Question

If $$\displaystyle \int\frac{\sin^{2}\alpha-\sin^{2}x}{\cos x-\cos\alpha}dx=f(x)+Ax+B$$, then

A
f(x)=2sinx, A=cosα
B
f(x)=2sinx, A=2cosα
C
f(x)=sinx, A=cosα
D
f(x)=sinx, A=2cosα

Solution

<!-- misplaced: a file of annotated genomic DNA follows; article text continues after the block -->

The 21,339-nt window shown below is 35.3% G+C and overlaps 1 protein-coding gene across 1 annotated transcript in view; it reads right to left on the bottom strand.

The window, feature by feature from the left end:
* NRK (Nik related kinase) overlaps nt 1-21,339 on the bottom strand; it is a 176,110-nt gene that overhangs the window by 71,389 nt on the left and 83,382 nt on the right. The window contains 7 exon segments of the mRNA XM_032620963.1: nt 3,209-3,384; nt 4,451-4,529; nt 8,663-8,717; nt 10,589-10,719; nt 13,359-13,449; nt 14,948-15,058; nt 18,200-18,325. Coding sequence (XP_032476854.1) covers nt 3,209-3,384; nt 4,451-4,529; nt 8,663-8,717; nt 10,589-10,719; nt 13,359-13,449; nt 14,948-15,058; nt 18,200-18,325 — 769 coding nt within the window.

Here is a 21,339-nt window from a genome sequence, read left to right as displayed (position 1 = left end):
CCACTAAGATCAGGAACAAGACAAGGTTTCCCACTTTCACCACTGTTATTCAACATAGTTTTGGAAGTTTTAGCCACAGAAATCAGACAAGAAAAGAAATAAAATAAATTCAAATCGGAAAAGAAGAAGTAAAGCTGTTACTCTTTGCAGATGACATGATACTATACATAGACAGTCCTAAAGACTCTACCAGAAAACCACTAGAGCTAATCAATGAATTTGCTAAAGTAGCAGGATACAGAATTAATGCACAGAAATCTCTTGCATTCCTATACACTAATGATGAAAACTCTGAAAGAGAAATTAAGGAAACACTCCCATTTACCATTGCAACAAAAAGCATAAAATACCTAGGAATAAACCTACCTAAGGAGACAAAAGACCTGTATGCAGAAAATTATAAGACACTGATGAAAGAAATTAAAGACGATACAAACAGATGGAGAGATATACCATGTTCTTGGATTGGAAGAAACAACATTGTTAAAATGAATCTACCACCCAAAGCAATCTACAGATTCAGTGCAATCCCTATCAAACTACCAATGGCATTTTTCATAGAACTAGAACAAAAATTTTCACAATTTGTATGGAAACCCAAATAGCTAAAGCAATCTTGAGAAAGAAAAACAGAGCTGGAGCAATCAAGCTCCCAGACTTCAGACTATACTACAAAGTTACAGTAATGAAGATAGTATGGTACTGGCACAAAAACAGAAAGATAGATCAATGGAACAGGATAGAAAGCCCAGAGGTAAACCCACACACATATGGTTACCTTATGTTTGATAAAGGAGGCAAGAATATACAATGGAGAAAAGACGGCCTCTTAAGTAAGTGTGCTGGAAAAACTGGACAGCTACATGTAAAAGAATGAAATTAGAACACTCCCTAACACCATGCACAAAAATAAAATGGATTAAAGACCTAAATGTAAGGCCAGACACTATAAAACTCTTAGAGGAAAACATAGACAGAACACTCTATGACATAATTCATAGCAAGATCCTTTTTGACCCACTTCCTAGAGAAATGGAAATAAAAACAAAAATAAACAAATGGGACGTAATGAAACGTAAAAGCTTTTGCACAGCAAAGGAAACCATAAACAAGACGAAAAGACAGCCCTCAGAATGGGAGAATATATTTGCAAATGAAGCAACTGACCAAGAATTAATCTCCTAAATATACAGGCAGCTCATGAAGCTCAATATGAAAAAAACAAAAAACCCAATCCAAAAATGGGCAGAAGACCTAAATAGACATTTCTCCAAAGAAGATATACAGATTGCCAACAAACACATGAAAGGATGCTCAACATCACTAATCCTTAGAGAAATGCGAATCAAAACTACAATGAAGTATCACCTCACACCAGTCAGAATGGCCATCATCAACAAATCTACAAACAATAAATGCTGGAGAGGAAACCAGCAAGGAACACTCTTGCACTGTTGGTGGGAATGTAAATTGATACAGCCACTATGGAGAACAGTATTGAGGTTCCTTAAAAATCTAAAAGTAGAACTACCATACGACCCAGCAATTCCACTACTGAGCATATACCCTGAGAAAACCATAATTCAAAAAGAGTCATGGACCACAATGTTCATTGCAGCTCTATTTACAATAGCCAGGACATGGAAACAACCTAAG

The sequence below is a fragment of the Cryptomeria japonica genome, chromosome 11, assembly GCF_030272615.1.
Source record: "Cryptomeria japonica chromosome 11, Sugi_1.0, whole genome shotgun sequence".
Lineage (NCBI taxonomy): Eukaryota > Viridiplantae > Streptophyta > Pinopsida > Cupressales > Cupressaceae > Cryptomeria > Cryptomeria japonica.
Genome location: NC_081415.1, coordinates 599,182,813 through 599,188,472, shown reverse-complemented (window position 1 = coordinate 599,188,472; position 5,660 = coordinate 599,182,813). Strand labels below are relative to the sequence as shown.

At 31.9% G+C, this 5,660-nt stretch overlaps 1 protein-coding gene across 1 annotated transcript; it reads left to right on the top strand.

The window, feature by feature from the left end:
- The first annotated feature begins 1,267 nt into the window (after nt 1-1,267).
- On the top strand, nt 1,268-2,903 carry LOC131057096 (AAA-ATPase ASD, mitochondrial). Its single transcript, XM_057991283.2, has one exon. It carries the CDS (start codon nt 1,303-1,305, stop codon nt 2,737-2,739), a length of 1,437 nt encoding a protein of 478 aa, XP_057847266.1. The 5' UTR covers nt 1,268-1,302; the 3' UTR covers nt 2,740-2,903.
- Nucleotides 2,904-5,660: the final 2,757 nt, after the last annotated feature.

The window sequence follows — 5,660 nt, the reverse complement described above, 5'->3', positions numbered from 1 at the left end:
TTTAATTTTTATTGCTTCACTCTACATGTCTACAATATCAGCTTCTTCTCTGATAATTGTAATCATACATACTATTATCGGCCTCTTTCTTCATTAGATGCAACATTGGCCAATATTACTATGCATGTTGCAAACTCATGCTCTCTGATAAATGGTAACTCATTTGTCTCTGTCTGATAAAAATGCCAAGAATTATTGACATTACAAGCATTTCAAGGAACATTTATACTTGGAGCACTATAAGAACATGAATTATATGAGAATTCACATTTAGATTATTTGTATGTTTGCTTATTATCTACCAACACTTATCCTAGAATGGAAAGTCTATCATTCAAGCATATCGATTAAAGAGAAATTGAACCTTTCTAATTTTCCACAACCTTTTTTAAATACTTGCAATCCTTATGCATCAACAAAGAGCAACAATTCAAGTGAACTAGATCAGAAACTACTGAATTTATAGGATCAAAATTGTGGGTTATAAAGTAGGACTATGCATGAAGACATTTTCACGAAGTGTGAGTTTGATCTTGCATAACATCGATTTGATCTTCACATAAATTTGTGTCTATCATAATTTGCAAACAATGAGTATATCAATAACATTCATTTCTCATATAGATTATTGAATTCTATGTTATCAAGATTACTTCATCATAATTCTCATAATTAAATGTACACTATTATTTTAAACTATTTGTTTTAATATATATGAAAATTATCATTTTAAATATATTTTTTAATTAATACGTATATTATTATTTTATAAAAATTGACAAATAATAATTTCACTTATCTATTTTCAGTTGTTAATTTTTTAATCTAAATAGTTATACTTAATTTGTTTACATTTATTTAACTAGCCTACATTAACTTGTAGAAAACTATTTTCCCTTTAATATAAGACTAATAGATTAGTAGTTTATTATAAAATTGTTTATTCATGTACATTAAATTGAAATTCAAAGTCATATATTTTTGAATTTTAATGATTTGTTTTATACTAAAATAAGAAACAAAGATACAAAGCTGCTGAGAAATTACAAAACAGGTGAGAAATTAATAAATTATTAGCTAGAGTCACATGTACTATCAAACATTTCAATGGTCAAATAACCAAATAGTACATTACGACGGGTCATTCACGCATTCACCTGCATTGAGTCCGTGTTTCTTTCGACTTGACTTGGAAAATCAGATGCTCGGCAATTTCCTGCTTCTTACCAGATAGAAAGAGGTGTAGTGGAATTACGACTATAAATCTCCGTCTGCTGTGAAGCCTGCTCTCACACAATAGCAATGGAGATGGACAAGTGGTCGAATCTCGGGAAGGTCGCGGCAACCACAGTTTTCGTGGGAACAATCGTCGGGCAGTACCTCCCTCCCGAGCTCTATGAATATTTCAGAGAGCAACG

The correct option is C $$f(x)=\sin x,\ A=\cos\alpha$$$$\displaystyle \int \dfrac {\sin^2\alpha-\sin^2 x}{\cos x-\cos \alpha}\cdot dx$$$$\because \sin^{2}x=1-\cos^2x$$$$=\displaystyle \int \dfrac {1-\cos^2\alpha-(1-\cos^2x)}{\cos x-\cos \alpha}$$$$=\displaystyle \int \dfrac {\cos^2 x-\cos^2\alpha}{\cos x-\cos \alpha}\cdot dx$$$$=\displaystyle \int (\cos x+\cos \alpha)\cdot dx$$$$=\sin x+(\cos\alpha)\cdot x+c.$$So, $$f(x)=\sin x$$ and $$A=\cos\alpha.$$Mathematics

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